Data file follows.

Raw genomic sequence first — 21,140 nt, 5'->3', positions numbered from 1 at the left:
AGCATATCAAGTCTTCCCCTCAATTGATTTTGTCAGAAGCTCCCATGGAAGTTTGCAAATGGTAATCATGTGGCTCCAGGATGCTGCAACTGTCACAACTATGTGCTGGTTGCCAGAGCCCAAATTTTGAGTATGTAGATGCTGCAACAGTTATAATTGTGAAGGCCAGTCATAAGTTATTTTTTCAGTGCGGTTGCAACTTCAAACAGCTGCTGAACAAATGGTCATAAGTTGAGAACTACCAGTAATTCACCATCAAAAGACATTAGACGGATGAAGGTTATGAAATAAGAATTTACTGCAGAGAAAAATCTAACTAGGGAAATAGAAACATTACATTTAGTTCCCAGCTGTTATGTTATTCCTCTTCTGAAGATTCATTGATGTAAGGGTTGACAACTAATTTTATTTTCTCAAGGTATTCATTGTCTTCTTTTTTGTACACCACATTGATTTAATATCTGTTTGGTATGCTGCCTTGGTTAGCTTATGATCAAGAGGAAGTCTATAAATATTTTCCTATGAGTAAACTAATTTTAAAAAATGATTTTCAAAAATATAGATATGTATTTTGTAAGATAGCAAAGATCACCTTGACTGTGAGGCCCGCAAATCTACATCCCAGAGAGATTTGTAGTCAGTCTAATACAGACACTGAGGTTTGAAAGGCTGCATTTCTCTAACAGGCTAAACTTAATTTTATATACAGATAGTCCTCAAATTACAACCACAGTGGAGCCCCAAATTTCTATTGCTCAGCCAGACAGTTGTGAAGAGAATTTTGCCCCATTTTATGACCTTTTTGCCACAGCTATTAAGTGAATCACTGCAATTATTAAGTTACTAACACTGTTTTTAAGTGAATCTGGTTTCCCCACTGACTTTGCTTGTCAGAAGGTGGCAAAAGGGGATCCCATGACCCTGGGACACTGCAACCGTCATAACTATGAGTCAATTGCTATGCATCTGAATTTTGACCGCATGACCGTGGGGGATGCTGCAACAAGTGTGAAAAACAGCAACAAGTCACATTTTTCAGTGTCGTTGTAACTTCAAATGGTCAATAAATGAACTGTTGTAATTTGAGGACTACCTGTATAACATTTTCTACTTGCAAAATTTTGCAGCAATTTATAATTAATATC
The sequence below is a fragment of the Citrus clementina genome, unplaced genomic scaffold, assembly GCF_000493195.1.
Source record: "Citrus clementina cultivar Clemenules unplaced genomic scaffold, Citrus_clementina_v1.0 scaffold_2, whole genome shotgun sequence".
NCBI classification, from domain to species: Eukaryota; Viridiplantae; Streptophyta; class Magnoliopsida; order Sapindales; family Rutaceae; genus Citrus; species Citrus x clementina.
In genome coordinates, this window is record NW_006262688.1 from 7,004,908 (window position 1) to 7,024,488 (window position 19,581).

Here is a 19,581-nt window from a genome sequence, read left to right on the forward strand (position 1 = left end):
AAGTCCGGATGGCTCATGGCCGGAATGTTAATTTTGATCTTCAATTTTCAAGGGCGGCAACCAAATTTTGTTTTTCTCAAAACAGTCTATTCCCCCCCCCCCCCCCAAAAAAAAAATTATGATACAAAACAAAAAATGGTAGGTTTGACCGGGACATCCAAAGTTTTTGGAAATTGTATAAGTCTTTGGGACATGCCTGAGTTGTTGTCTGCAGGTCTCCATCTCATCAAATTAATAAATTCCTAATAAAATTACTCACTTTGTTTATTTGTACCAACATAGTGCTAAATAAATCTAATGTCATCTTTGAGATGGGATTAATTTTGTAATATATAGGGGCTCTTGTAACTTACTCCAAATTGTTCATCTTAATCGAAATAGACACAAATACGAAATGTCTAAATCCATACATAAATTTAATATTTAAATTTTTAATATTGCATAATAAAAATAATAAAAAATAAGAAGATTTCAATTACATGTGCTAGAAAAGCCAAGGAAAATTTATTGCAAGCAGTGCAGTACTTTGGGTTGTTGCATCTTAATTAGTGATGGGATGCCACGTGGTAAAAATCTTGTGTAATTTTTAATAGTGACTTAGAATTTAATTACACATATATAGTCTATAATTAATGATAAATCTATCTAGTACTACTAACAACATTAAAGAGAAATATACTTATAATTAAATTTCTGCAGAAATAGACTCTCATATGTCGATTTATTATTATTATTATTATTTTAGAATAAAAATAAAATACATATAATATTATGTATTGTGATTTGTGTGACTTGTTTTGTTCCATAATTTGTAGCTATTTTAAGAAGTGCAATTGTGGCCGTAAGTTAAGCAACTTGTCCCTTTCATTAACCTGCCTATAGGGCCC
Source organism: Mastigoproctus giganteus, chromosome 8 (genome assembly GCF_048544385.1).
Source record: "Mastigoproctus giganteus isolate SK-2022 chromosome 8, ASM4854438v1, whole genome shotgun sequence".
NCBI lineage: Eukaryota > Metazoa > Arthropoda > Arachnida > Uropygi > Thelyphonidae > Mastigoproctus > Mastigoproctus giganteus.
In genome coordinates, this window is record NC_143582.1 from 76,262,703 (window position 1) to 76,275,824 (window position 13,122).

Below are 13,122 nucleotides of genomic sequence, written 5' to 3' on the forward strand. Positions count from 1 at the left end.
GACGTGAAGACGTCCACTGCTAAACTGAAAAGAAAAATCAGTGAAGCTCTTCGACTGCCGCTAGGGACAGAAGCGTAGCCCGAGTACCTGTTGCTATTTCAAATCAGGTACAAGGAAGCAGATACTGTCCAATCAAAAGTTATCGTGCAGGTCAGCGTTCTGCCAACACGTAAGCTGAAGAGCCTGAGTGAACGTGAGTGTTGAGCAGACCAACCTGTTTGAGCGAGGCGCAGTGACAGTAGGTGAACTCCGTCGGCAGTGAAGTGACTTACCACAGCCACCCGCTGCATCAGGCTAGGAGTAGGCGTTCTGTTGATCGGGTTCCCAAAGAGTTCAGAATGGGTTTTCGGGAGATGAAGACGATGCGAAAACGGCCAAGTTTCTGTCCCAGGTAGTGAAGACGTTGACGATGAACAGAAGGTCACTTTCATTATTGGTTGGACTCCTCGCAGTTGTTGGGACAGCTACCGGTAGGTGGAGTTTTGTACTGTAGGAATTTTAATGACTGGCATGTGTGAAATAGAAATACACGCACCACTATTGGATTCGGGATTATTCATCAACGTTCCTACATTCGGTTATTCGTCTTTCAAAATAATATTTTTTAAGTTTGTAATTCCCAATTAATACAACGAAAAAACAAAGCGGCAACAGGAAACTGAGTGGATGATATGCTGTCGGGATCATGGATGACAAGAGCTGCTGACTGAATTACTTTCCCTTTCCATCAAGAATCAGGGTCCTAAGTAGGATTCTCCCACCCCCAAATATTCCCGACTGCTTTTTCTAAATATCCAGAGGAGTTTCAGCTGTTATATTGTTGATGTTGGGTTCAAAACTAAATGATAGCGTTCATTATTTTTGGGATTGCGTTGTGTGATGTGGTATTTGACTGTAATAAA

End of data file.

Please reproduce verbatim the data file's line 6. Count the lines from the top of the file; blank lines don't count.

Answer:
In genome coordinates, this window is record NW_006262688.1 from 7,004,908 (window position 1) to 7,024,488 (window position 19,581).